Consumer Watchdog files Google+ complaint with FTC for privacy agreement violation
Google is violating a privacy agreement it made with the U.S. Federal Trade Commission by planning to link Gmail addresses to its Google+ social network.
John Simpson, Consumer Watchdog's Privacy Project director, a long-time critic of Google's privacy practices in a complaint to the agency, said that a user could be forced to be publicly associated with someone with whom they do not wish to.
Google+ also has a 'flagrant and fundamental privacy design flaw' because it allows any user to add other users to his circles without their permission.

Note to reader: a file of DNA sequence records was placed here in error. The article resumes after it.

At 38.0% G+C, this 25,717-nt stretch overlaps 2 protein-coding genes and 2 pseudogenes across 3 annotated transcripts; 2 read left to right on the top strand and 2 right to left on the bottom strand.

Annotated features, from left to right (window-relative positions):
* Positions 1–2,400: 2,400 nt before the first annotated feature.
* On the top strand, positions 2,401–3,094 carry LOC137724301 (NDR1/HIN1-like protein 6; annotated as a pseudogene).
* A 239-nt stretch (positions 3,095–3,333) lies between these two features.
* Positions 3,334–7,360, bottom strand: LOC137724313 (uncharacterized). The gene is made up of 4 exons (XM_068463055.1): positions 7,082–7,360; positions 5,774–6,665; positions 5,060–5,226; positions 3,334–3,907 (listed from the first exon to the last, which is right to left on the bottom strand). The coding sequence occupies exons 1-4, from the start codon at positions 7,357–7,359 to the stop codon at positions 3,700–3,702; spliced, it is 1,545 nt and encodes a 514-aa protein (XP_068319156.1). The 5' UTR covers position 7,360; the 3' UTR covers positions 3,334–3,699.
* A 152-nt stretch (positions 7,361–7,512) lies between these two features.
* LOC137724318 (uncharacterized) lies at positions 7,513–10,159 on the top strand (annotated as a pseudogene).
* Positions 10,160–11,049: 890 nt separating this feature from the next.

According to PC World, Simpson said that people must have the right to choose with whom they are associated, adding that operating a social network as Google is doing in a blatant attempt to build traffic and the user base is an unfair business practice.
Google representatives did not immediately respond to requests for comment on the Consumer Watchdog complaint.
Google earlier this month announced to merge Google+ and Gmail contact lists, allowing a Gmail user to send an unsolicited email message to another user without knowing the second person's Gmail address, by adding the intended recipient to his Google+ circles.
According to the report, that merger of Google+ and Gmail accounts violates a March 2011 privacy settlement between Google and the FTC over Google Buzz, the company's failed first social-networking experiment, Consumer Watchdog alleged.
(Posted on 24-01-2014)